“I played this one during a weekend away on my iPad. I’m always interested in adaptations, and how people do it. In this one, you’re effectively running the Animal Farm, and trying to sustain it for as long as possible while running through the plot of the book. There’s some conflict there about who to side with, and how to make the farm survive. A fascinating little game.”

Art of Rally (PC)

“I grew up playing driving games. My dad’s big into cars, and I didn’t like playing violent games. Every once in a while I’ll pick up a racing game, although they’re often pretty samey. But Art of Rally is really about capturing the feeling of driving a rally car. It’s an isometric, top-down, low-poly aesthetic, with fictional representations of classic rally destinations in Finland, Japan and Norway. The career mode runs you through the history of rally driving, with cars of different periods. It’s a racing game with a warm, gentle, meditative vibe.”

Cyberpunk 2077 (PC)

“There’s a lot to unpack with this one. It’s important to mention some stuff: that company has had issues with trans representations, crunch, delays, and shady embargoes on reviewers. And… it isn’t finished. So with all that said – the game is fascinating. I’m playing on a mid-to-high PC. CD Projekt Red does a good job of creating warm, humanistic characters, and that’s in this game. I’m really enjoying the density of the world. Walking and driving around is a treat – the cars, all the architecture, and people everywhere. It has a really strong vibe. I’m not sure I’d recommend it to anyone who doesn’t have a really good PC. But you get some great characters, and a wonderful sense of place.”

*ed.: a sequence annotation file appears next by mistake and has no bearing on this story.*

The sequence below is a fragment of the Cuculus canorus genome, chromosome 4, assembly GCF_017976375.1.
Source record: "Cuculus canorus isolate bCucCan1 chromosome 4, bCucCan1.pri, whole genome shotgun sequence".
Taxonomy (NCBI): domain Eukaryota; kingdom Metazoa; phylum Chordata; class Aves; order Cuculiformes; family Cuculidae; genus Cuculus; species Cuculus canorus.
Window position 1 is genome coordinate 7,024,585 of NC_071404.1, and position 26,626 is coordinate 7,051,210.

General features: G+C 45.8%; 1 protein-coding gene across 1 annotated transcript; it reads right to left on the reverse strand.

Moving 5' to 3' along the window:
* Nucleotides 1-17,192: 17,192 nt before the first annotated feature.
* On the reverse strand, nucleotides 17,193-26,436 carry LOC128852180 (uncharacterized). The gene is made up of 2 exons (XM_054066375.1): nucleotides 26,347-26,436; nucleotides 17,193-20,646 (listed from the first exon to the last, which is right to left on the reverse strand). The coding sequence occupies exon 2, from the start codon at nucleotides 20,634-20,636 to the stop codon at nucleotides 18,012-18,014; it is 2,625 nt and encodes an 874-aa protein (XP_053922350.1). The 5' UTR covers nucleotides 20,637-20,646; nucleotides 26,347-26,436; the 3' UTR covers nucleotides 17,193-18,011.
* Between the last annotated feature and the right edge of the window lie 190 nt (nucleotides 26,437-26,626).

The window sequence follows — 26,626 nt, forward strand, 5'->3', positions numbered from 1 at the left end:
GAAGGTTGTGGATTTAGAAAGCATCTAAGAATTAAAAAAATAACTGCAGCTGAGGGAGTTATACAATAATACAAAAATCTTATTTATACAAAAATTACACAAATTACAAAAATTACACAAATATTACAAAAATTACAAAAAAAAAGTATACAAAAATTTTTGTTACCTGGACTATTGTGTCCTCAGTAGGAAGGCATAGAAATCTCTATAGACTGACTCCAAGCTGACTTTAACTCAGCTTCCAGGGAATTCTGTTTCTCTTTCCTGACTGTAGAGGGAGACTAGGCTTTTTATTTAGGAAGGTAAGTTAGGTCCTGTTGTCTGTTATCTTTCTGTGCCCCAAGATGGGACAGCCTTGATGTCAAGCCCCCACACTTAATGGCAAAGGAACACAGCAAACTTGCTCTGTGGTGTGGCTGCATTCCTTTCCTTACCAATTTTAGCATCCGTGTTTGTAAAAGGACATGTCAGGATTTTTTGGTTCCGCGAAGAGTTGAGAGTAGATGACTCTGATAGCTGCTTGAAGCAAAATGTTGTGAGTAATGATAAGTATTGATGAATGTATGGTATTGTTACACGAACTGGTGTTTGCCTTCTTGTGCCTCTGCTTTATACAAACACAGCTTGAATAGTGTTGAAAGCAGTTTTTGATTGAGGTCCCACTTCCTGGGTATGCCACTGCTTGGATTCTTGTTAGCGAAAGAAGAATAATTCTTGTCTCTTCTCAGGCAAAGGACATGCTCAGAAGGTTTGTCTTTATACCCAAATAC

Dani aka Girl With Box


Animal Crossing: New Horizons (Nintendo Switch)

“This one came out in March, right when we were on lockdown, and I immediately got sucked in. I had the Gamecube version when I was growing up, so I have some nostalgia for the franchise. It provided this wholesome outlet when we were at a really dark and uncertain point in the year. I played over 200 hours in the first month. It’s easily a favourite from this year.”

Just Dance (Nintendo Switch)

“I live in New York, so I don’t have the space that one would need for a true Just Dance experience. Again, my level of investment in this game came from being stuck inside all of the time. Dancing is a big hobby of mine, and I found that this game was a really nice reintroduction to it. I used to go to dance classes, and now that I can’t do that, this was a really good proxy for me.”

Fall Guys (PS4)

“I’ve never been so mad at such a cute looking game! This one took over Twitch at the height of its popularity. I enjoyed my time playing it, and watching other people play it. I still only have three crowns to my name, to this day. I had victory stolen from me multiple times. It’s a really fun game – even through the stress.”

Among Us (PC)